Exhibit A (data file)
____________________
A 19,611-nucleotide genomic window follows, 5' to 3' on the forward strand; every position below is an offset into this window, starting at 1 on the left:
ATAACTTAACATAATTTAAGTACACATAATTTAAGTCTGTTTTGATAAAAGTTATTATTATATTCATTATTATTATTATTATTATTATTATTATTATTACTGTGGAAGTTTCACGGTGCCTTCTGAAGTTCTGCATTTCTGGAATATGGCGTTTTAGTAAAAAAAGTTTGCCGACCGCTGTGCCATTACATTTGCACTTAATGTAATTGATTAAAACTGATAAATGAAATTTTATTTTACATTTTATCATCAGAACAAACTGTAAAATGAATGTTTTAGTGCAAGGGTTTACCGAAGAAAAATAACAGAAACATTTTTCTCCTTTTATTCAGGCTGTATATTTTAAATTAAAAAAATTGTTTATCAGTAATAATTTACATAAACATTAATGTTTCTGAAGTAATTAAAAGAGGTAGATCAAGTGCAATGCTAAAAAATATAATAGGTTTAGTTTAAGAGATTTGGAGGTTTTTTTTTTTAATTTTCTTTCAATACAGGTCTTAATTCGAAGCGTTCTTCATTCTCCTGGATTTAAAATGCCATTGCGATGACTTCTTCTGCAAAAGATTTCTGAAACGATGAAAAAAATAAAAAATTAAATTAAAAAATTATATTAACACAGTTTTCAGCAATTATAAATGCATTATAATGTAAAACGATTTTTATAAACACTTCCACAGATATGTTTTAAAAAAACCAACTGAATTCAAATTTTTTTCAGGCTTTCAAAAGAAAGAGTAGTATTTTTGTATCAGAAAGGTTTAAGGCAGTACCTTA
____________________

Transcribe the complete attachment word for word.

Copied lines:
A 19,611-nucleotide genomic window follows, 5' to 3' on the forward strand; every position below is an offset into this window, starting at 1 on the left:
ATAACTTAACATAATTTAAGTACACATAATTTAAGTCTGTTTTGATAAAAGTTATTATTATATTCATTATTATTATTATTATTATTATTATTATTATTACTGTGGAAGTTTCACGGTGCCTTCTGAAGTTCTGCATTTCTGGAATATGGCGTTTTAGTAAAAAAAGTTTGCCGACCGCTGTGCCATTACATTTGCACTTAATGTAATTGATTAAAACTGATAAATGAAATTTTATTTTACATTTTATCATCAGAACAAACTGTAAAATGAATGTTTTAGTGCAAGGGTTTACCGAAGAAAAATAACAGAAACATTTTTCTCCTTTTATTCAGGCTGTATATTTTAAATTAAAAAAATTGTTTATCAGTAATAATTTACATAAACATTAATGTTTCTGAAGTAATTAAAAGAGGTAGATCAAGTGCAATGCTAAAAAATATAATAGGTTTAGTTTAAGAGATTTGGAGGTTTTTTTTTTTAATTTTCTTTCAATACAGGTCTTAATTCGAAGCGTTCTTCATTCTCCTGGATTTAAAATGCCATTGCGATGACTTCTTCTGCAAAAGATTTCTGAAACGATGAAAAAAATAAAAAATTAAATTAAAAAATTATATTAACACAGTTTTCAGCAATTATAAATGCATTATAATGTAAAACGATTTTTATAAACACTTCCACAGATATGTTTTAAAAAAACCAACTGAATTCAAATTTTTTTCAGGCTTTCAAAAGAAAGAGTAGTATTTTTGTATCAGAAAGGTTTAAGGCAGTACCTTA